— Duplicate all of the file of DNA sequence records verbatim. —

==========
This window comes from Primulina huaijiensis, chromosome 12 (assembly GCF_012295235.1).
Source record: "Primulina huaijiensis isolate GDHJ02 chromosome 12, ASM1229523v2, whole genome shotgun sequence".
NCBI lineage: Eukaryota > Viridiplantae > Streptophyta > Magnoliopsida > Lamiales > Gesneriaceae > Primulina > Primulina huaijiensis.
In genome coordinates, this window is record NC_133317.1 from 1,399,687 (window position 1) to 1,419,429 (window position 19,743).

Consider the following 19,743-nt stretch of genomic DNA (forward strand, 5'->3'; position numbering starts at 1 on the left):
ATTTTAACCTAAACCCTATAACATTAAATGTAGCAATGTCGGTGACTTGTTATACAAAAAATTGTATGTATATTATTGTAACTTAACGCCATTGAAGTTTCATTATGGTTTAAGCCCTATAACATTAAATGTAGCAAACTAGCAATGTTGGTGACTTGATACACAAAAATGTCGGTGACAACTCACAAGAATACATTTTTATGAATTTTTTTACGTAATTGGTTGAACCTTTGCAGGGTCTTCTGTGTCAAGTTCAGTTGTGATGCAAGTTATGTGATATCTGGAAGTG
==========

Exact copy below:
This window comes from Primulina huaijiensis, chromosome 12 (assembly GCF_012295235.1).
Source record: "Primulina huaijiensis isolate GDHJ02 chromosome 12, ASM1229523v2, whole genome shotgun sequence".
NCBI lineage: Eukaryota > Viridiplantae > Streptophyta > Magnoliopsida > Lamiales > Gesneriaceae > Primulina > Primulina huaijiensis.
In genome coordinates, this window is record NC_133317.1 from 1,399,687 (window position 1) to 1,419,429 (window position 19,743).

Consider the following 19,743-nt stretch of genomic DNA (forward strand, 5'->3'; position numbering starts at 1 on the left):
ATTTTAACCTAAACCCTATAACATTAAATGTAGCAATGTCGGTGACTTGTTATACAAAAAATTGTATGTATATTATTGTAACTTAACGCCATTGAAGTTTCATTATGGTTTAAGCCCTATAACATTAAATGTAGCAAACTAGCAATGTTGGTGACTTGATACACAAAAATGTCGGTGACAACTCACAAGAATACATTTTTATGAATTTTTTTACGTAATTGGTTGAACCTTTGCAGGGTCTTCTGTGTCAAGTTCAGTTGTGATGCAAGTTATGTGATATCTGGAAGTG